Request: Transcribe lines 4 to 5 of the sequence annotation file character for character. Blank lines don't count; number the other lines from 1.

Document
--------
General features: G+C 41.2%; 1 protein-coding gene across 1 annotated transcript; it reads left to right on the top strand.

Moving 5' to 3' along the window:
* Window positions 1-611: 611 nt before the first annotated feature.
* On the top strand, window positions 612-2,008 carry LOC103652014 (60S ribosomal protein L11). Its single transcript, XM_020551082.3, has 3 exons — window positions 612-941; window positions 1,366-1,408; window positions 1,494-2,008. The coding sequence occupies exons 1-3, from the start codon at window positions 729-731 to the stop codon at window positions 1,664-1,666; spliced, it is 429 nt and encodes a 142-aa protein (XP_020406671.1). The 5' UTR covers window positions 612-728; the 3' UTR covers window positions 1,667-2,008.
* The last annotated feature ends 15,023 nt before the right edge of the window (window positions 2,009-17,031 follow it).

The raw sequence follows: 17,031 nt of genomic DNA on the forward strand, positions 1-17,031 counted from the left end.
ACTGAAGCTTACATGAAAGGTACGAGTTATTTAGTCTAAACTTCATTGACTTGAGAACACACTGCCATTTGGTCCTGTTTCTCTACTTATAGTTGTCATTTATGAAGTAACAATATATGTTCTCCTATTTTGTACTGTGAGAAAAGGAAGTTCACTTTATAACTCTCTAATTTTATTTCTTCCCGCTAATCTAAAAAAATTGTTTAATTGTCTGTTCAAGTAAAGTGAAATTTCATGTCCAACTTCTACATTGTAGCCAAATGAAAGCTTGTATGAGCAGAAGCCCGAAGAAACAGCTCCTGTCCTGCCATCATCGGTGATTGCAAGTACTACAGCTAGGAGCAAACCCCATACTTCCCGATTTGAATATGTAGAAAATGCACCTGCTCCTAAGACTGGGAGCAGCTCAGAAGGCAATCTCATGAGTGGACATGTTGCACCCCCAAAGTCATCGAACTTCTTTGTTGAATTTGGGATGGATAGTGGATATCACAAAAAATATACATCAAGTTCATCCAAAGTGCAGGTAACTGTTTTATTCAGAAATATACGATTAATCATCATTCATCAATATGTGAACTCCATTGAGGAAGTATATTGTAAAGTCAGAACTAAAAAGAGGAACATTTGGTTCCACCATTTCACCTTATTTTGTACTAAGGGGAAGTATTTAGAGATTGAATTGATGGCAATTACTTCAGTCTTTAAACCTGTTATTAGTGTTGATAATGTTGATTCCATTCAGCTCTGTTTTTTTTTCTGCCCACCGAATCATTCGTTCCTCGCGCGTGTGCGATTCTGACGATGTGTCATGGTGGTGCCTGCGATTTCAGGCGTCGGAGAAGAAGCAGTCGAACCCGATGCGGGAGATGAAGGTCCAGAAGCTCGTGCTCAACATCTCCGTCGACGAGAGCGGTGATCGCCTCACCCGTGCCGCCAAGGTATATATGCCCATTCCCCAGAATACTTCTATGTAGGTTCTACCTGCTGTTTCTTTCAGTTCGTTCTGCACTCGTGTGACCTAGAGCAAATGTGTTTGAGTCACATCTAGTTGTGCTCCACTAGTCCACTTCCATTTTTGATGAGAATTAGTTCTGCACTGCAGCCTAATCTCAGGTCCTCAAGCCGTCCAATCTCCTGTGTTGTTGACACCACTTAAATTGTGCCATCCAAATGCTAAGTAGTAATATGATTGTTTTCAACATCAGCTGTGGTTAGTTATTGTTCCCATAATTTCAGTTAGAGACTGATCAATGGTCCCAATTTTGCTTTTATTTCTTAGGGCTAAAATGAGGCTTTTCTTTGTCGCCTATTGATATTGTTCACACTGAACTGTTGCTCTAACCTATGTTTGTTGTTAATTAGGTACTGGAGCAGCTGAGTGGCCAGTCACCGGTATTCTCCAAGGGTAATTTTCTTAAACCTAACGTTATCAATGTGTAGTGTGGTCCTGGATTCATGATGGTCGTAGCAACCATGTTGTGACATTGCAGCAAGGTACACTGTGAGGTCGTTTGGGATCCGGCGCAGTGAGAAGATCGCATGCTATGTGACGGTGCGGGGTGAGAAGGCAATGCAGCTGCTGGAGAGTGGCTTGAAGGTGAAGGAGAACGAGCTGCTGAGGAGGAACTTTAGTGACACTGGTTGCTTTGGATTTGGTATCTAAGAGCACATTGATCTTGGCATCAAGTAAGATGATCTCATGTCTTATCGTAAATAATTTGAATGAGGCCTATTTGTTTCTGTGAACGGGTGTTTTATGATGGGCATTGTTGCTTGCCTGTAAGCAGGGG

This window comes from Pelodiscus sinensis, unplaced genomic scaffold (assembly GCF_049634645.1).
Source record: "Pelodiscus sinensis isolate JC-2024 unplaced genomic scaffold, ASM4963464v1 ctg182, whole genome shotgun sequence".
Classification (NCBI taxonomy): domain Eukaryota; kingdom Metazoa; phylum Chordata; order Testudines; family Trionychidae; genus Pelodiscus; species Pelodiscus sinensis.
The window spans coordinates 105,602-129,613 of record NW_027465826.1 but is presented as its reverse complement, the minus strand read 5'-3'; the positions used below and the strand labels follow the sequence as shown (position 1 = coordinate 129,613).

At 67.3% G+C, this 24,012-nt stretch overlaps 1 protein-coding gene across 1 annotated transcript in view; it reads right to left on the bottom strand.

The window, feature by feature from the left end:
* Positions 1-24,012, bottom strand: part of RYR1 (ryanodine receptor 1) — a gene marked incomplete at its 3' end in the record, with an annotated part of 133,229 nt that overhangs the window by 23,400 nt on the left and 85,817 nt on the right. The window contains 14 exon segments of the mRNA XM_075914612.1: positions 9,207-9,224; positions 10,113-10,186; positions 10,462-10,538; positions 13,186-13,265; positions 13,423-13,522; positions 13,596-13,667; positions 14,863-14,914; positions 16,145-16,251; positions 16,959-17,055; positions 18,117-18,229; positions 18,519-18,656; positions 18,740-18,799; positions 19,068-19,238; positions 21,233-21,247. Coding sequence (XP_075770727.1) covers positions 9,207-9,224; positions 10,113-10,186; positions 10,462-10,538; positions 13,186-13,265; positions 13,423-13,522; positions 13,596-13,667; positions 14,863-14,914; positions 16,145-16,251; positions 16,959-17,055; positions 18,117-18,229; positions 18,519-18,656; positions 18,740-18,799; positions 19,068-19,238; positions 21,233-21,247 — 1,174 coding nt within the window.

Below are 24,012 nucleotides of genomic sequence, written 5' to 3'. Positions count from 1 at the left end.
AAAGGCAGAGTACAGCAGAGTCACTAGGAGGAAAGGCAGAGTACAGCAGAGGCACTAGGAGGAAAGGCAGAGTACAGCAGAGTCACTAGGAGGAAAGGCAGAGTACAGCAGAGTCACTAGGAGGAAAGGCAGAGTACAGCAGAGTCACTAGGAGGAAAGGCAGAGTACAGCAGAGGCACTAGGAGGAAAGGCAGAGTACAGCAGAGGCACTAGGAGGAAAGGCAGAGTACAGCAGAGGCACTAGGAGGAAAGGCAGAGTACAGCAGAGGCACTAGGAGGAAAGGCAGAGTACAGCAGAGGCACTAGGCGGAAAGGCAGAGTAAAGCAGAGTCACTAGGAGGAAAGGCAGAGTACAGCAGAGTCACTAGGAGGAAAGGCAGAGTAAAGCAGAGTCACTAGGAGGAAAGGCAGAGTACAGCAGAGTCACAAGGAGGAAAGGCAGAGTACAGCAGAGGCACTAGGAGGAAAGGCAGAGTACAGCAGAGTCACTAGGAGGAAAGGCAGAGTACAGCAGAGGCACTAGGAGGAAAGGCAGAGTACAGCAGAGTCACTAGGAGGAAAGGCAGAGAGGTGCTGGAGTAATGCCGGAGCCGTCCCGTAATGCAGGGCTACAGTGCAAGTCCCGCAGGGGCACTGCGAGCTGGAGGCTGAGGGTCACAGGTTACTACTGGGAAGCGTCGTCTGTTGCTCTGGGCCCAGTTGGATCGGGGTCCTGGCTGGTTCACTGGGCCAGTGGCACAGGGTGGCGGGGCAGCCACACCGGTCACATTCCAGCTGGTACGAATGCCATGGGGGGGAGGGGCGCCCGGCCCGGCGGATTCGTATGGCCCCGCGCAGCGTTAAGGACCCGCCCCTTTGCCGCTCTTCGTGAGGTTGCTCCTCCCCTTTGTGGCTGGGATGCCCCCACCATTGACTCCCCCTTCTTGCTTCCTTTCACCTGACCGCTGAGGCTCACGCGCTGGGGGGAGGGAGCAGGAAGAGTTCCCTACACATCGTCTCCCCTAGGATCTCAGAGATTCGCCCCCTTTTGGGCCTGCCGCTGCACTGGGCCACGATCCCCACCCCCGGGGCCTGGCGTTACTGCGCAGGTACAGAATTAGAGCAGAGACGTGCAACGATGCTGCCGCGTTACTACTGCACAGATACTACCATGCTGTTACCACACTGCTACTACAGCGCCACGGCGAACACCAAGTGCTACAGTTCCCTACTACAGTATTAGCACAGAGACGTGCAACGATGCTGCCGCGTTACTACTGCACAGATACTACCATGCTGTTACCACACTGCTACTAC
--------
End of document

* On the top strand, window positions 612-2,008 carry LOC103652014 (60S ribosomal protein L11). Its single transcript, XM_020551082.3, has 3 exons — window positions 612-941; window positions 1,366-1,408; window positions 1,494-2,008. The coding sequence occupies exons 1-3, from the start codon at window positions 729-731 to the stop codon at window positions 1,664-1,666; spliced, it is 429 nt and encodes a 142-aa protein (XP_020406671.1). The 5' UTR covers window positions 612-728; the 3' UTR covers window positions 1,667-2,008.
* The last annotated feature ends 15,023 nt before the right edge of the window (window positions 2,009-17,031 follow it).